And who knows, as we teach ourselves to pass the shovel, maybe we will grow as leaders along the way, too.

Reframing Student Leadership

Reframing Student Leadership

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I saw a youth ministry related facebook post the other day asking how the collective hive mind selects student leaders. I think this is an extremely legitimate question, but one that needs a quick reframing.

Let me start by zooming out. The bottom line when it comes to leadership development is that I am not the only person interested in developing students into growing leaders. In fact, depending on their extracurricular activities, I may be one of multiple people interested in helping them expand their leadership influence.

As we zoom in, however, we start to see a few key differences. Of all the people in a student’s life who want them to grow as a leader, I may be one of a select few who are interested in teaching servant leadership, and more specifically, servant leadership as modeled and taught by Jesus.

So, when I look at a room of students and want to select a few student leaders, my approach is a little different. I have written about two key traits for student leaders previously (you can read that here), but one of my criteria is willingness to serve. If a student is unwilling to serve, then neither of us grow from the time we spend.

I watched this play out first hand. I used to think if I saw leadership potential in a student, they would benefit from me calling it out of them. But there was a flaw in my approach. I was calling something out of a student who wasn’t willing to serve, and as a result their commitment level was abnormally low, and even started to resent me for expecting them to show up.

Now I take a different approach. Most recently, I have students fill out an application and sit down for an interview before joining the leadership team. If a student is willing to put forth the effort of filling out an application and scheduling an interview, then we have an agreement there will be a time commitment to what they’re doing.

I cannot call something out of someone who is unwilling to grow.

Guilting a student into leadership misses the point.

Only allowing the popular kids to lead misses the point.

Establishing leadership as a higher rung misses the point.

On Thursday I will continue this thought, but for today let me ask you to join me in considering this: is your approach to developing leaders around you a healthy one? Are you willing to make the changes necessary? Are you willing to keep what needs to be kept?

Watching leaders grow their leadership influence is one of the most exciting parts of what I do. But that doesn’t mean everything is a win. I have had to adapt over the years. Maybe you need to do the same thing.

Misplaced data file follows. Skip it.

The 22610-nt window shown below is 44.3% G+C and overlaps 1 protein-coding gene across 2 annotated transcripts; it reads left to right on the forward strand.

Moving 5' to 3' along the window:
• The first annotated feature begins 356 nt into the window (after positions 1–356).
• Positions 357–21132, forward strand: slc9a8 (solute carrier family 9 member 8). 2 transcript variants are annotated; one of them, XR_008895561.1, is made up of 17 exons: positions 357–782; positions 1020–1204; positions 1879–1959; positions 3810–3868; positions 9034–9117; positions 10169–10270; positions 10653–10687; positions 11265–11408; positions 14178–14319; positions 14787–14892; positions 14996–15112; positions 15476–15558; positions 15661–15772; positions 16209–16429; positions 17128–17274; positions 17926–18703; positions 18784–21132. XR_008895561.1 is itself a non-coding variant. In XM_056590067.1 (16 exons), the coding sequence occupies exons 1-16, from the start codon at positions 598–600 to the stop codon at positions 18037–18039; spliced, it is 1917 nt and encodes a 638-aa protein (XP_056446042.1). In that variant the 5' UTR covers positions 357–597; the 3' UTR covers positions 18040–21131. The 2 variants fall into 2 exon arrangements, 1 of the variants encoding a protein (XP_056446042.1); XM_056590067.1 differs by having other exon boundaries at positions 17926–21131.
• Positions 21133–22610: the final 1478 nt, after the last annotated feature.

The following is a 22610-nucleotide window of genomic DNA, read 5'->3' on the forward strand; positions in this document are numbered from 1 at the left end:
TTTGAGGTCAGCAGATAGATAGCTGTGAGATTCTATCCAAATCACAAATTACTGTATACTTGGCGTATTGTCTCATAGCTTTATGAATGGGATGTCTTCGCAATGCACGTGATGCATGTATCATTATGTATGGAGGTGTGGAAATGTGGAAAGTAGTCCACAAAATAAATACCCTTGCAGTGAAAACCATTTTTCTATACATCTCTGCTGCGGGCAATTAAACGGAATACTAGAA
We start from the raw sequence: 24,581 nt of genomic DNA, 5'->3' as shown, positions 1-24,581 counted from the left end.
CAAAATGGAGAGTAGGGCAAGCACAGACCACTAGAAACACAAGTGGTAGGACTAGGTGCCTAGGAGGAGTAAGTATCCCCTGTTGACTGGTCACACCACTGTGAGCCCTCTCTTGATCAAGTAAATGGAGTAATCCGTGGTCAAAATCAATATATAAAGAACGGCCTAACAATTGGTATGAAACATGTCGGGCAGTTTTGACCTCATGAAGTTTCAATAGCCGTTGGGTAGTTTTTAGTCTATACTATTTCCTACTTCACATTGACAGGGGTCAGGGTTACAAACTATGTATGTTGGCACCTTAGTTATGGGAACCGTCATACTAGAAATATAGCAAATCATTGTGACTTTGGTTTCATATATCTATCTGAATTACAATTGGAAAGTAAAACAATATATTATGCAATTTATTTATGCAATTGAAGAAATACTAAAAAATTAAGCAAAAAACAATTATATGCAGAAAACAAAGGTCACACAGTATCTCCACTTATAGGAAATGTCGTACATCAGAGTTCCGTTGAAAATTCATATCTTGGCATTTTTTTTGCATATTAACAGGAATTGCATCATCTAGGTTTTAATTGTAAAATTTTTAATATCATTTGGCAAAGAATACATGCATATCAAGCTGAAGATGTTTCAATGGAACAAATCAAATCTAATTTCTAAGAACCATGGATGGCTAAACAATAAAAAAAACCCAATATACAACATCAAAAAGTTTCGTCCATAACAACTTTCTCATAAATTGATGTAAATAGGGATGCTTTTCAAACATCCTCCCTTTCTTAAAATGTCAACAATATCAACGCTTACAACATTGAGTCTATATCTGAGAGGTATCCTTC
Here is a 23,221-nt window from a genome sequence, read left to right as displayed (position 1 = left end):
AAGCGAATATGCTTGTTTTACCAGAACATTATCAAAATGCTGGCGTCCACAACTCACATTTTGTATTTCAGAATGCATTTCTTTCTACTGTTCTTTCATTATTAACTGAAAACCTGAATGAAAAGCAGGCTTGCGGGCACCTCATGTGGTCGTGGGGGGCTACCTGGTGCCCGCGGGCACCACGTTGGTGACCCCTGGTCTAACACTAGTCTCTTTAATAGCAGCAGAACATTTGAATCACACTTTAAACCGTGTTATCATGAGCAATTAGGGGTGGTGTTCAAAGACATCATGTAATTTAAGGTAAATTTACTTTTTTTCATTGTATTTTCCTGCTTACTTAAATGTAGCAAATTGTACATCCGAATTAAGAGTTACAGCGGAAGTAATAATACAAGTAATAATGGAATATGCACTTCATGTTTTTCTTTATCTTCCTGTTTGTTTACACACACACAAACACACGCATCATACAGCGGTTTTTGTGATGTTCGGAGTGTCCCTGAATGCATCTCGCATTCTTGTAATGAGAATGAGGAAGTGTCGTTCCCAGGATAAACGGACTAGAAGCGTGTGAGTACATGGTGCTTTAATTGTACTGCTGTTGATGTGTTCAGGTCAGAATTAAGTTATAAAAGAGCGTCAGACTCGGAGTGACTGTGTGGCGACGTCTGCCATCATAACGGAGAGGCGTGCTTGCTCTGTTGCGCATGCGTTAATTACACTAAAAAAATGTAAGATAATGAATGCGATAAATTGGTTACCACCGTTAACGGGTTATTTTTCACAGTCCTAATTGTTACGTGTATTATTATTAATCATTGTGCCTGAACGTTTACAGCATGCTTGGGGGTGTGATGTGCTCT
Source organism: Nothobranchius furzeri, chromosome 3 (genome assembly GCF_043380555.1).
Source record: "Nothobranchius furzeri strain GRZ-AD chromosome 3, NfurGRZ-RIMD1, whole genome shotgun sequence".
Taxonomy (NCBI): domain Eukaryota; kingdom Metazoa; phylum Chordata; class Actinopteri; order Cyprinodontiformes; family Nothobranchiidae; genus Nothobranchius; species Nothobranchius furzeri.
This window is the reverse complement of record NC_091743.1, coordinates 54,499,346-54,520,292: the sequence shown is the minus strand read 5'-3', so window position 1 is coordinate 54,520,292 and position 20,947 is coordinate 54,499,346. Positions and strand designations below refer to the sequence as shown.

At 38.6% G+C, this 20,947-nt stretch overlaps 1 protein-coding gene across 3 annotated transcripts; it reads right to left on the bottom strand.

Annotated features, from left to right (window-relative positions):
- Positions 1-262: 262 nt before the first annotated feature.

Want to stay in the discussion? Click here to subscribe to make certain you get Thursday’s post continuing this thought.

Mindset Makes the Difference

Mindset Makes the Difference

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Sometimes, I think perspective is a super power.

And by perspective, I mean mindset. How we choose to view a situation.

What is more disarming in a tense situation than admitting or realizing things aren’t as bad as they may feel in the moment?

Look back at a time where you overreacted to a situation in the moment. How would things have changed if you had taken a breath and allowed your perspective to shift?

I have been taking kids to camp for 16 summers. Over that time, I’ve learned there are some things that are not worth stressing about. Messy bunks all get packed up at the end of the week, but little steps taken the night before go a long way.

My mindset has changed over time. Some things have become less important, while other things have become more important.

When we approach a situation filled with change, we have a choice to make. Are we going to mourn the change, or are we going to accept that change always happens, and agree to move forward in a healthy way?

I heard a quote this week that went like this:

Change is inevitable. Progress is not. Focus on progress and stop worrying about change.

Charles Lee

Focusing on progress instead of worrying about change is a mindset shift. It’s choosing what is more important and focusing on things we can influence.

You have the opportunity to spread a sense of peace to those around by the way you view and talk about a situation.

Your mindset will influence the room.

My question for you is this: are you going to allow your mindset to make your situation better or worse? Are you going to engage the opportunity, or withdraw because it’s a challenge? Are you going to focus on change, or on progress?

Ultimately, you decide. Your mindset makes the difference.

Grab your superhero cape. Change your mindset. Change the world.